March 20, 2015 - Updated on January 20, 2016

Mayan journalist and activist held for past six months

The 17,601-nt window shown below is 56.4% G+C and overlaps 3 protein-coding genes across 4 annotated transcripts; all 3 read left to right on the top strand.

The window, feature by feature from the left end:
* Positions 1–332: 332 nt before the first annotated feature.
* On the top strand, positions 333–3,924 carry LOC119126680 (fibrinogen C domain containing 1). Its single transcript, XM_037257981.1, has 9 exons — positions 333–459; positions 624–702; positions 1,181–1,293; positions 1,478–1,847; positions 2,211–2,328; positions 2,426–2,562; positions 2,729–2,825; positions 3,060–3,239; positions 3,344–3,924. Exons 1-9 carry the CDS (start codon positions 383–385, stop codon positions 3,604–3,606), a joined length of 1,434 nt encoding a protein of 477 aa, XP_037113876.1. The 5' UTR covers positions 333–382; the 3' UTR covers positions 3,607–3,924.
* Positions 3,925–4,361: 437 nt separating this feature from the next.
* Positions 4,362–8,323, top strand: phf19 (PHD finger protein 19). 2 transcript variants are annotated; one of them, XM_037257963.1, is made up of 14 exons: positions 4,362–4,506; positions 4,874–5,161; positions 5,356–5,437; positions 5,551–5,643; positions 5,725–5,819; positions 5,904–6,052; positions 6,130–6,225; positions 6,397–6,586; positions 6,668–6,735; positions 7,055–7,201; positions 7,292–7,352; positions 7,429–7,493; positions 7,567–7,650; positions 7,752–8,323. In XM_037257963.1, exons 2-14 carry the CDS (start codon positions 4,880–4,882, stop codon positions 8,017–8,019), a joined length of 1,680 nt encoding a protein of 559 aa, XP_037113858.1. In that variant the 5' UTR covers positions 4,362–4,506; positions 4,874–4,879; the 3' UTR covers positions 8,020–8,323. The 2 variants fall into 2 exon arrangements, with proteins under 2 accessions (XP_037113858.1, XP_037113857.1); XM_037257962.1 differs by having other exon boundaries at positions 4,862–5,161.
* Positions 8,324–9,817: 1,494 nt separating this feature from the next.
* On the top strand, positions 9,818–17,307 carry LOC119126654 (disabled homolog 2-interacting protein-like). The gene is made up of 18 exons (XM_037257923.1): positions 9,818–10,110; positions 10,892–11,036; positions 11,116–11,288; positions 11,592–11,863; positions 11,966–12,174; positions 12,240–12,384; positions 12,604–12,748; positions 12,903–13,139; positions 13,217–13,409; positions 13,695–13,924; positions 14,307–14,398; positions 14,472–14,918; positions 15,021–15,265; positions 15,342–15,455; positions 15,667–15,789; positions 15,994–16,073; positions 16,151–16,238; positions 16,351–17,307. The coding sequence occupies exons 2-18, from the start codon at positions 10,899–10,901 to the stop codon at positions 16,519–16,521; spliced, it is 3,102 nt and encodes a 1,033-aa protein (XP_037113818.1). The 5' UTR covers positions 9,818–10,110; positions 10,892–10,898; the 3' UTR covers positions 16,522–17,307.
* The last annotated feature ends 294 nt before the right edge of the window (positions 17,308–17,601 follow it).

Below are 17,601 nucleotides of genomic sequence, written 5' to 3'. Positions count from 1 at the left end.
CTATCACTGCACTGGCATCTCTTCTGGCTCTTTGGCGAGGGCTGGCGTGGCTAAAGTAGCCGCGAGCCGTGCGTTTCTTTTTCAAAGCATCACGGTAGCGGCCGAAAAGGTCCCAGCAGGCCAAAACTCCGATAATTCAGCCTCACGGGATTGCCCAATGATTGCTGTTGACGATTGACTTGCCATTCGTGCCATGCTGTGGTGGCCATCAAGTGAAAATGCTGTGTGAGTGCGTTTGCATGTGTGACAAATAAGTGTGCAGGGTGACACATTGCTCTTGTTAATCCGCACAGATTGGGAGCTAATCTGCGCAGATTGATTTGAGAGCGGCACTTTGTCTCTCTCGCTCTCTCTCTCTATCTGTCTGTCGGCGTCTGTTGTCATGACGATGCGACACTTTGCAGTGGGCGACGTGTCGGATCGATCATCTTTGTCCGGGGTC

Reporters Without Borders is alarmed by Mayan journalist and human rights activist Pedro Canché’s detention for the past six months in Felipe Carrillo Puerto, a town in the southeastern state of Quintana Roo, for criticizing the state’s governor. Canché continues to be held although a Quintana Roo district judge ruled on 24 February that the proceedings brought against him on “sabotage” charges were arbitrary and that he had been denied due process. His lawyer, María Araceli Andrade Tolama, told Reporters Without Borders that she filed another appeal against his arbitrary detention on 13 March but the local authorities were under clear instructions “to keep Pedro in prison for as long as possible.” “What’s the point of getting a judge to recognize that proceedings violate the federal constitution’s guarantees if he does not protect the victim’s human rights?” said Claire San Filippo, the head of the Reporters Without Borders Americas desk. “We call for the immediate withdrawal of all the charges against Canché on the grounds of the arbitrary nature of the proceedings against him, and we call on the Mexican authorities to stop using the judicial system to criminalize critical journalists.” Canché was arrested in Felipe Carrillo Puerto on 30 August for allegedly sabotaging the local water supply. A few days before his arrest, he published photos of local protests against water tariff hikes and a video in which he was very critical of Quintana Roo’s governor. As is often the case, the Mexican authorities began by denying that Canché was a journalist, although he has been working in journalism since the 1990s, as Lydia Cacho, one of Mexico’s most famous investigative journalists, has confirmed. “He poses a danger to Governor Roberto Borge both as a journalist and as an indigenous Mayan activist,” Cacho said. Free speech NGO Article 19 has been defending Canché ever since his arrest, accusing the governor of orchestrating acts of harassment and aggression against both him and his famil. Witnesses also accuse the head of the Quintana Roo branch of the ruling Institutional Revolutionary Party (PRI) and the private secretary of the office for State Public Defence of being involved in the campaign. Both are known for harassing journalists and media that criticize local government policy on social media, including Lydia Cacho, Proceso reporter Sergio Caballero, and Luces del Siglo. According to Article 19, Canché continues to be persecuted in prison. Mexico is ranked 148th out of 180 countries in the 2015 Reporters Without Borders press freedom index. (Photo: Pedro Canché's Facebook)